2016 Le Difese, Tenuta San Guido, Tuscany, Italy
"A blend of Cabernet Sauvignon and Sangiovese, the 2016 Le Difese shows a more evident touch of ripe fruit that you don't perceive in the Guidalberto.... The overall effect of that ripeness is that it downplays the wine's inner complexity. But this entry-level red from Tenuta San Guido was never aiming for huge complexity to begin with. Dark cherry and cherry is followed by wild strawberry and tangy rose hip. This wine happily delivers on its promises of freshness and accessibility." Monica Larner, 90 Points.
Tenuta San Guido Le Difese is named after the teeth of the wild boar which roam the Tuscan hills.
The Le Difese is generally 30% Sangiovese and 70% Cabernet Sauvignon, thus combining the characteristics of the former with the depth of the latter. The resulting wine is delicious and is to be savoured as soon as the wine is released and for the following couple of years.
Within the estate of Tenuta San Guido, in the hills close to the Tuscan coast, between Livorno and Grosseto, are some beautiful, historical buildings, including the Castiglioncello di Bolgheri, a retreat which dates back to AD 780, and the Oratorio di San Guido, the 1803 church at the end of a classic Tuscan avenue of tall cypresses.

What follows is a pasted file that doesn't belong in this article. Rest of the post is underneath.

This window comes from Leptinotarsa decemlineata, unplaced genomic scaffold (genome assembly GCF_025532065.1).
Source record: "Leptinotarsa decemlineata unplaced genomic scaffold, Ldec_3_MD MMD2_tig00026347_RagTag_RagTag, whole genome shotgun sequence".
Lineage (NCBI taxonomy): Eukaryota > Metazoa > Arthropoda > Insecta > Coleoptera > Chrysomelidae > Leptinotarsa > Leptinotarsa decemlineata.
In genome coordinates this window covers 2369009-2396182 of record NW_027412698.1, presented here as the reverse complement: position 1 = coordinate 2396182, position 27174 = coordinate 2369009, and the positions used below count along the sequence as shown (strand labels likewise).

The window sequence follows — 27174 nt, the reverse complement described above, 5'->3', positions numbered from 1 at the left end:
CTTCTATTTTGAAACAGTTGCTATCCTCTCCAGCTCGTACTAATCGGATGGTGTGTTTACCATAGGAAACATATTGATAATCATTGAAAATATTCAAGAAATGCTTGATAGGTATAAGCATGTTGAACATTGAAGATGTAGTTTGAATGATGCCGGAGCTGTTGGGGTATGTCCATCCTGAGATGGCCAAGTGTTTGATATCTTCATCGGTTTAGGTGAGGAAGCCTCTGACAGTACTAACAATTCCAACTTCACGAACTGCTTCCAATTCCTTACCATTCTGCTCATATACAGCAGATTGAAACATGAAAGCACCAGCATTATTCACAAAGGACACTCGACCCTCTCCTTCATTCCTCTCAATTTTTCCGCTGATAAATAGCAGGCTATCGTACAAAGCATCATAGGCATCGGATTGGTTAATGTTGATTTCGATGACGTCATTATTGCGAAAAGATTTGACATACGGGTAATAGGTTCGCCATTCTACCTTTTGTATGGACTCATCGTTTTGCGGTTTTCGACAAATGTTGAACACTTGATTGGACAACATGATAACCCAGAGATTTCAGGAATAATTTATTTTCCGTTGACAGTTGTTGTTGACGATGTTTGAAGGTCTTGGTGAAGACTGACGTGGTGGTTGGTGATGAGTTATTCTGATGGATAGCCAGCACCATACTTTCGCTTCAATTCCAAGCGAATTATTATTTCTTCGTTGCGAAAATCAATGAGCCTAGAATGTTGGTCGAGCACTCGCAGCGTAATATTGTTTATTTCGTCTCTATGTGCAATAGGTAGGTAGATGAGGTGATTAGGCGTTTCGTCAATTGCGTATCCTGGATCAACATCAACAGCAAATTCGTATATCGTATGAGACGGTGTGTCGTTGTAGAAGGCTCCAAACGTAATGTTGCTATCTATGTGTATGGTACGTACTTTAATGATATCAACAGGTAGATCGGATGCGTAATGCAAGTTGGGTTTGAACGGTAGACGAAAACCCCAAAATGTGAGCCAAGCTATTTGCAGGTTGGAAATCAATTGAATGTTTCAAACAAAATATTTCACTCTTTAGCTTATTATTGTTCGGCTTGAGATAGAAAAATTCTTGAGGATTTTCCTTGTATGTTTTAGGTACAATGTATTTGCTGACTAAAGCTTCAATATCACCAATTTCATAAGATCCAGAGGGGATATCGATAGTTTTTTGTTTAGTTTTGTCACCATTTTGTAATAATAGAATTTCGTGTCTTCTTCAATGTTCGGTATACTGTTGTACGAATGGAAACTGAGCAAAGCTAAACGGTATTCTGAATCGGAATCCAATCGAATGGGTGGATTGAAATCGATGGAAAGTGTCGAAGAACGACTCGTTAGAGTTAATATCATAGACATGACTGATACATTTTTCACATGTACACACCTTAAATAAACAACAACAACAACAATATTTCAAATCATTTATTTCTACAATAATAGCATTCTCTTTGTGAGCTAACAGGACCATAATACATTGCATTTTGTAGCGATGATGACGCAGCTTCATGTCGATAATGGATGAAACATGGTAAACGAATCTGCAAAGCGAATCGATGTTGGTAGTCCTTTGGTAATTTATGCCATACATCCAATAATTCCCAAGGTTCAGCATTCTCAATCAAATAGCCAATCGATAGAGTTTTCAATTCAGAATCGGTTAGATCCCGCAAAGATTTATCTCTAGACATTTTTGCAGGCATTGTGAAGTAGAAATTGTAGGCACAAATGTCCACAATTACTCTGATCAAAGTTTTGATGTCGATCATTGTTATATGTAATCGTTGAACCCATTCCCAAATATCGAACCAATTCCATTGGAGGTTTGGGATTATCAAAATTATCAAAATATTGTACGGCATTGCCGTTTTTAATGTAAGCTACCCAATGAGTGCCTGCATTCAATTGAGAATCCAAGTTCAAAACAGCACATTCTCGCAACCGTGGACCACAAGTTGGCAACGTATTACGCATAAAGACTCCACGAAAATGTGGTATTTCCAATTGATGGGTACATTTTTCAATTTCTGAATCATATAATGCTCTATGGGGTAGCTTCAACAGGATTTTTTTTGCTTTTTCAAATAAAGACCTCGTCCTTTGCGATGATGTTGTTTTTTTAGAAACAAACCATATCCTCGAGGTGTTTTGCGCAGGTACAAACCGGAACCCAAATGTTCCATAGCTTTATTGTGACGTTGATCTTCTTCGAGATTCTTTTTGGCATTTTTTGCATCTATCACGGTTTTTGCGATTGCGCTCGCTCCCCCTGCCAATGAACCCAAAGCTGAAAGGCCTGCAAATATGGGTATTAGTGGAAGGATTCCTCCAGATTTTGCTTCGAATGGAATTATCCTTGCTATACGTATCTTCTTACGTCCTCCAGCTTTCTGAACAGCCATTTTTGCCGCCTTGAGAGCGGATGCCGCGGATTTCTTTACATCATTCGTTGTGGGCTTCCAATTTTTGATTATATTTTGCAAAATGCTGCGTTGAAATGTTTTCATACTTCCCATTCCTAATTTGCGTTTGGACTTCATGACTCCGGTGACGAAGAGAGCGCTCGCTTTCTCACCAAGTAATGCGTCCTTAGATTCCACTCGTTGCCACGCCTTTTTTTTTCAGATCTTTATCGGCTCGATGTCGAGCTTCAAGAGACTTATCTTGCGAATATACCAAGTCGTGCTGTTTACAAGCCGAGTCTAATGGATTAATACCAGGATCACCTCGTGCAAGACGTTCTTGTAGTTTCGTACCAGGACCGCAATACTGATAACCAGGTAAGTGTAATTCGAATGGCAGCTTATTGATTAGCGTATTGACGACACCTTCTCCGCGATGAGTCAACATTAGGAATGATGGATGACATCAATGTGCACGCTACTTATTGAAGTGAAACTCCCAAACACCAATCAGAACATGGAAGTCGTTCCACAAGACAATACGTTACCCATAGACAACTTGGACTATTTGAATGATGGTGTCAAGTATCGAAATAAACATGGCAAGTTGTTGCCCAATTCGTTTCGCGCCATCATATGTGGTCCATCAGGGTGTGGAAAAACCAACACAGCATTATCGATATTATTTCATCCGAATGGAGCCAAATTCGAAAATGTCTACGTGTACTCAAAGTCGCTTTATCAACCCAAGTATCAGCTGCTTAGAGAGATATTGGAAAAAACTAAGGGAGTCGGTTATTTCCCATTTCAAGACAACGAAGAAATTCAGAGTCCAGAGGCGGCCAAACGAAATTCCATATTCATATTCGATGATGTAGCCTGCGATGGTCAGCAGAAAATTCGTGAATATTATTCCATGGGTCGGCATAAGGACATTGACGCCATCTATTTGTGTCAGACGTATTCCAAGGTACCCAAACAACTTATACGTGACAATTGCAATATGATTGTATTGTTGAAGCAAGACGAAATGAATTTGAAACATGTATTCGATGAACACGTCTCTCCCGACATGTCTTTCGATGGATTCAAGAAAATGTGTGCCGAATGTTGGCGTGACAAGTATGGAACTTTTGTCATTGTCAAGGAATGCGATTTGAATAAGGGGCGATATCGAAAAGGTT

However, it was in the early 20th century that even more historic foundations were established on the Tenuta San Guido estate. When he acquired the property in the 1930s, the Marchese Mario Incisa della Rocchetta noted the similarity between the stony ground of his land, as well as the sea breezes coming in off the Tyrrhenian Sea, and the terroir of Graves in Bordeaux. When planting began in the 1940s, he opted primarily for Cabernet Sauvignon, rather than the province’s dominant Sangiovese grape. For several decades, the Bordeaux-style wine produced from that Cabernet Sauvignon, with some Cabernet Franc, was a strictly private treat. But when, in 1968, Sassicaia wine was finally released to the world, it revolutionised Italian wine, creating a new genre: the Super-Tuscan.
It was the Marchese’s son Nicolò who pushed for the move to commercial production, along with his cousin and nephew Piero Antinori (who also happened to be a member of a longer established winemaking family). They called on the expertise of the late Giacomo Tachis, who introduced innovations such as a switch to fermentation in steel but ageing en barrique. Soon, Sassicaia wine established the region’s reputation and led to the 1994 declaration of the DOC Bolgheri.
The 21st century has seen further development under Marchese Nicolò. The estate has pursued a number of new projects, including converting an old olive press into a new cantina and the production of two further wines: Guidalberto and Le Difese.